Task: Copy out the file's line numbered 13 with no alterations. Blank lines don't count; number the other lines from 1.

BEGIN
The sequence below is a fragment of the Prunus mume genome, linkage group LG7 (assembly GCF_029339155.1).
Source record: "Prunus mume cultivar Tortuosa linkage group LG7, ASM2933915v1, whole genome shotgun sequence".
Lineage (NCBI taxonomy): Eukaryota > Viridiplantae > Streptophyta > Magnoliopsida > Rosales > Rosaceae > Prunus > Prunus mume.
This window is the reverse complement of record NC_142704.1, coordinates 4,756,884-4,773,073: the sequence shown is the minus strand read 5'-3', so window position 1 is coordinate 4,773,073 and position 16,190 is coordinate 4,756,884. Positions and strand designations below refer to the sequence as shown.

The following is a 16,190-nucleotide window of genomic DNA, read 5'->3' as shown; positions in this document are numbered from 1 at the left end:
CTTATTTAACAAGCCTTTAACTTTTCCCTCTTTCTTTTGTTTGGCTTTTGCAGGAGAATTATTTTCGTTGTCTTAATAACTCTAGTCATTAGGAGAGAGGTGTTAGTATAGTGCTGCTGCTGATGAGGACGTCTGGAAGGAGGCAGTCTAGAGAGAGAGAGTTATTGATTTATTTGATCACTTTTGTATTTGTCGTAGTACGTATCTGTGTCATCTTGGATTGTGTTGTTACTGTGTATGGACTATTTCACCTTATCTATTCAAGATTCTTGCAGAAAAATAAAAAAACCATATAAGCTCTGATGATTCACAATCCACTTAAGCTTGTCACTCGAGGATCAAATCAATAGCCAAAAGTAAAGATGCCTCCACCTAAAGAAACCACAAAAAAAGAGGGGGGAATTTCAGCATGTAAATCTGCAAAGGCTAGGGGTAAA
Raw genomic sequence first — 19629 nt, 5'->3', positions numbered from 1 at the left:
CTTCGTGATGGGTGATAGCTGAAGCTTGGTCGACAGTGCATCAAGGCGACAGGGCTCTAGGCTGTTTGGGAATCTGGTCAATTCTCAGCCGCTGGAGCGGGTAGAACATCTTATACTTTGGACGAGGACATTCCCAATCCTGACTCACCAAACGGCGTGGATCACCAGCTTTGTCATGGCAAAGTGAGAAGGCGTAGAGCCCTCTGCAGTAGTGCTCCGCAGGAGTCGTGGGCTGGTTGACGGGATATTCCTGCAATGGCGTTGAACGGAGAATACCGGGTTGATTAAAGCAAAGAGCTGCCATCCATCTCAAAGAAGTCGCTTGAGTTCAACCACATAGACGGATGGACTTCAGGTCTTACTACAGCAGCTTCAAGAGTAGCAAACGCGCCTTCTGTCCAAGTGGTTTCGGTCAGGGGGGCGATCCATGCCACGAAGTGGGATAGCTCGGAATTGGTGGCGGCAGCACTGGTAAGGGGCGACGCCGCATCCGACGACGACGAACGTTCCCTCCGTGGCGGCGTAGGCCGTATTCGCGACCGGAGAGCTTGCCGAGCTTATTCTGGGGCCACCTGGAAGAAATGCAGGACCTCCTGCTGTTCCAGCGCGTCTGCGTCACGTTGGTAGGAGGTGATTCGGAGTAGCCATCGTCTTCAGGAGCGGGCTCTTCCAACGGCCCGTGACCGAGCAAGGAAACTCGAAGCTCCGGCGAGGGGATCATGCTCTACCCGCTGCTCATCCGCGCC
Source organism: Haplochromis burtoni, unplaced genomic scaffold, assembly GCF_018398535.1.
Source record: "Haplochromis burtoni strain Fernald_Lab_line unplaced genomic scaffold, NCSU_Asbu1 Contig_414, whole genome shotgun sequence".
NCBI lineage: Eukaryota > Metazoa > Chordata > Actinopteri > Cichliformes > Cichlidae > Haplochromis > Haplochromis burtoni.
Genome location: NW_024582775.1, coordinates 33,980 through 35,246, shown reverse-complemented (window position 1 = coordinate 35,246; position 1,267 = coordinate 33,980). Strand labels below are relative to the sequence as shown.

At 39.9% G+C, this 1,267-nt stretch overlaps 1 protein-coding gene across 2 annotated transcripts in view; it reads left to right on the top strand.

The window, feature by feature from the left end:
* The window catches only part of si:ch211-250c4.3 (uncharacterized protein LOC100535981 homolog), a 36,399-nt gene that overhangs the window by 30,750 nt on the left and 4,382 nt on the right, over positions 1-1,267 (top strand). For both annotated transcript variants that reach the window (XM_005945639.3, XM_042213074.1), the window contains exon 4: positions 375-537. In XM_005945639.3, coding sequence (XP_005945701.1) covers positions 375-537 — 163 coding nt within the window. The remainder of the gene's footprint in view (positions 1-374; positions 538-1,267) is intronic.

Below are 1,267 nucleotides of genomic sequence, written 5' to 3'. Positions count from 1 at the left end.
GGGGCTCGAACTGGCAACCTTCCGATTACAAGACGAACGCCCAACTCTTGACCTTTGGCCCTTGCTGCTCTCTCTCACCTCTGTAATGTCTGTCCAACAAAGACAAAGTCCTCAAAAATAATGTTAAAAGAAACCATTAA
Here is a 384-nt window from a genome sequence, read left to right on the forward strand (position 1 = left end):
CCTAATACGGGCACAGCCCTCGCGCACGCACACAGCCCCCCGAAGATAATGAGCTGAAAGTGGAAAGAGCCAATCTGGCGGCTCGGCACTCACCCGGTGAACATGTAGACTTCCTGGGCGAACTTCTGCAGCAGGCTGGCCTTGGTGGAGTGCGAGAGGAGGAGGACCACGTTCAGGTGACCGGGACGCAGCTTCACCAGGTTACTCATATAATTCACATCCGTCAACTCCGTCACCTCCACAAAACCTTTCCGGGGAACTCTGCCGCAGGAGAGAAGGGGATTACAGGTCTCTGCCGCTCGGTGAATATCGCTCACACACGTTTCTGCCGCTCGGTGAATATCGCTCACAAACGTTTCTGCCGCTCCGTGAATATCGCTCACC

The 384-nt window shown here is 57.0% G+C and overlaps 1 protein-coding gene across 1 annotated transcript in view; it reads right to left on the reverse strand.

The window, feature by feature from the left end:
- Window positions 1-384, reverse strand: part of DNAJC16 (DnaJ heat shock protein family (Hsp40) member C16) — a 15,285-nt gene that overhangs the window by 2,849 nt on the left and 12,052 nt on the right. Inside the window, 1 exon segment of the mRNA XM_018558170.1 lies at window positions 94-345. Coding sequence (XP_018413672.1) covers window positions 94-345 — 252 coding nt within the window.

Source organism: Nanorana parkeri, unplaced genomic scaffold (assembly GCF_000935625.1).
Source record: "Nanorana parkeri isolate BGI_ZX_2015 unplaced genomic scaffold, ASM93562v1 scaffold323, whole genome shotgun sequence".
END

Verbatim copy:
At 39.9% G+C, this 1,267-nt stretch overlaps 1 protein-coding gene across 2 annotated transcripts in view; it reads left to right on the top strand.